TO THE FRINGED GENTIAN





William Cullen Bryant





Thou blossom bright with autumn dew,

And colored with the heaven's own blue,

That openest when the quiet light

Succeeds the keen and frosty night.



Thou comest not when violets lean

O'er wandering brooks and springs unseen,

Or columbines, in purple drest,

Nod o'er the ground-bird's hidden nest.



Thou waitest late, and com'st alone,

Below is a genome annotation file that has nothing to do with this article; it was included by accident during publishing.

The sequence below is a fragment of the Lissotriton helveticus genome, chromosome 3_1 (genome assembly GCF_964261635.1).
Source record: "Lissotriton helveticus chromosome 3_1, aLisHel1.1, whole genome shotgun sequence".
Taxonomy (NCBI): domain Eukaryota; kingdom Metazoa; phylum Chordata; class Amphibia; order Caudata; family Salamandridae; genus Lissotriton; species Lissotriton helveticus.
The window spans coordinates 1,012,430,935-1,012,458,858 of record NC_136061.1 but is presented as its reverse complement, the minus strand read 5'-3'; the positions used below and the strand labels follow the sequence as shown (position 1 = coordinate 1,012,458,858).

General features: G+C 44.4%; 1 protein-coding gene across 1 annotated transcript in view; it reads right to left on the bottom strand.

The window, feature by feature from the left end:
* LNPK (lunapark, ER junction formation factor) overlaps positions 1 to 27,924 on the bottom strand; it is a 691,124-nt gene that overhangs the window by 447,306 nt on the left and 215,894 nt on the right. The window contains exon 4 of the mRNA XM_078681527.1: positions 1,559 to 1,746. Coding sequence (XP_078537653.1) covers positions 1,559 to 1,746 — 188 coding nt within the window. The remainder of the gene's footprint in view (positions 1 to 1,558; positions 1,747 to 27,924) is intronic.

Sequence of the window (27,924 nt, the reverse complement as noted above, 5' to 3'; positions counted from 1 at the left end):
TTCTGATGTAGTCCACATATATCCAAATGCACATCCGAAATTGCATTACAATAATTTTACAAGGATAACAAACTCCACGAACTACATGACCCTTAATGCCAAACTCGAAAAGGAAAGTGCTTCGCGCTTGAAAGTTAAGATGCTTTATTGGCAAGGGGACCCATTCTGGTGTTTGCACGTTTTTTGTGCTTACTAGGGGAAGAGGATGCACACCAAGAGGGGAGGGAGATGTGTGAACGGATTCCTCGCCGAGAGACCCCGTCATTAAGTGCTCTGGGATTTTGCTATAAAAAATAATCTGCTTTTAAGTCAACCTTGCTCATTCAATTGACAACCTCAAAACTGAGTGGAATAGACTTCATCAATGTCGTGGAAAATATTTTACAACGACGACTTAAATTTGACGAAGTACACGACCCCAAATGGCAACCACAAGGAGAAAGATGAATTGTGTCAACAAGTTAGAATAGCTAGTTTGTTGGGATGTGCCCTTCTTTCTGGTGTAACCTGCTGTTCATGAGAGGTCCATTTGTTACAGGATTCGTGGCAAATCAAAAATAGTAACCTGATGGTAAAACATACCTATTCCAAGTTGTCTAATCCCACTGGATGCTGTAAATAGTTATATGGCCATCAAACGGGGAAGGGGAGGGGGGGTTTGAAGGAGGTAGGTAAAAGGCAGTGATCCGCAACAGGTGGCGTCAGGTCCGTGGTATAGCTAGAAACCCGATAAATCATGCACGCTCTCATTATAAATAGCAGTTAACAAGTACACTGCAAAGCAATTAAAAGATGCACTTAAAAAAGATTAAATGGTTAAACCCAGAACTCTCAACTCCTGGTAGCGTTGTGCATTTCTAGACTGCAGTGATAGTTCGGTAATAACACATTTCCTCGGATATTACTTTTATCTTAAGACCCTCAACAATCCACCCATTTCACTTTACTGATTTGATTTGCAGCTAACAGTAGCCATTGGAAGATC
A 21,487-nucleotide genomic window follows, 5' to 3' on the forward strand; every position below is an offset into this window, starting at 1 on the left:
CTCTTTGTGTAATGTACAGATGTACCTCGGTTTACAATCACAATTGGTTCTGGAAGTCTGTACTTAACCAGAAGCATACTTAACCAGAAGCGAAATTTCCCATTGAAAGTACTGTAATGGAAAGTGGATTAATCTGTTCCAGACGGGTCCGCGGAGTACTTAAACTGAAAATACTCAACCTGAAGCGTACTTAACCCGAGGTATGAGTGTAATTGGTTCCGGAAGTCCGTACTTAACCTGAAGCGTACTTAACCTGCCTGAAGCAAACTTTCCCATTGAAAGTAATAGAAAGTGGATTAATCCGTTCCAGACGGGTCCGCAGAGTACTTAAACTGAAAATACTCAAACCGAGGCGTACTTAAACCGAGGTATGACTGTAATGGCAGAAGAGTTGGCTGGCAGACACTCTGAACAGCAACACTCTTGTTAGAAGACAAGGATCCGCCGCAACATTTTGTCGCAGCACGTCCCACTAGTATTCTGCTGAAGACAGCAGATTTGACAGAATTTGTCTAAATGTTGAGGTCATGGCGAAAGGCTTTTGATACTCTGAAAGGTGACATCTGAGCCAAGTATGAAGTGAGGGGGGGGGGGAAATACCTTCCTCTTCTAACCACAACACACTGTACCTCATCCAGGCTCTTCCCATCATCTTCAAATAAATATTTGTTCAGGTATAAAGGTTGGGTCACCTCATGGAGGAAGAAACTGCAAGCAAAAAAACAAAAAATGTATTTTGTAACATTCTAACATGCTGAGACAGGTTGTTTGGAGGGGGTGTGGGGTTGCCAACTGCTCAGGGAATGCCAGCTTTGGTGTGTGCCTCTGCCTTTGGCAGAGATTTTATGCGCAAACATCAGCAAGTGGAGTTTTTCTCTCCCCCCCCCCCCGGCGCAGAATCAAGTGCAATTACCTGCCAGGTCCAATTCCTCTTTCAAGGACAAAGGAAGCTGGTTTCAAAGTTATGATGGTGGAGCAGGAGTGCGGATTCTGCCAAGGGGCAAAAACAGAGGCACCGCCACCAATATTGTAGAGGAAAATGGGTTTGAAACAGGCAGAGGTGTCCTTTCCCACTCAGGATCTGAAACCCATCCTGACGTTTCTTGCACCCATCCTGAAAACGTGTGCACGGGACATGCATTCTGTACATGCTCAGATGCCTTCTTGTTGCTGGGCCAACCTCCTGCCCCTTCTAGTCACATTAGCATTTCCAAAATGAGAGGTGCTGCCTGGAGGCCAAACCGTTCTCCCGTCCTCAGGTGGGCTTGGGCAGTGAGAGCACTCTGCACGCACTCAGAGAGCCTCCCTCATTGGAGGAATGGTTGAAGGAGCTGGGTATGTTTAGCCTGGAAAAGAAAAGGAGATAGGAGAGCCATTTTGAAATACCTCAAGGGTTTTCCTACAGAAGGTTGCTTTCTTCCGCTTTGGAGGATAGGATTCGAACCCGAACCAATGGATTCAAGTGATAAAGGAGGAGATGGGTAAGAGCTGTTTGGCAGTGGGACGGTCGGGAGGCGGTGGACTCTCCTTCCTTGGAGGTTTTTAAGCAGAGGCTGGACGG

When woods are bare and birds are flown,

And frosts and shortening days portend

The aged year is near his end.



Then doth thy sweet and quiet eye

Look through its fringes to the sky,

Blue--blue--as if that sky let fall

A flower from its cerulean wall.



I would that thus, when I shall see

The hour of death draw near to me,

Hope, blossoming within my heart,

May look to heaven as I depart.





TO LUCASTA, ON GOING TO THE WARS TOINETTE AND THE ELVES facebooktwittergoogle_plusredditpinterestlinkedinmail

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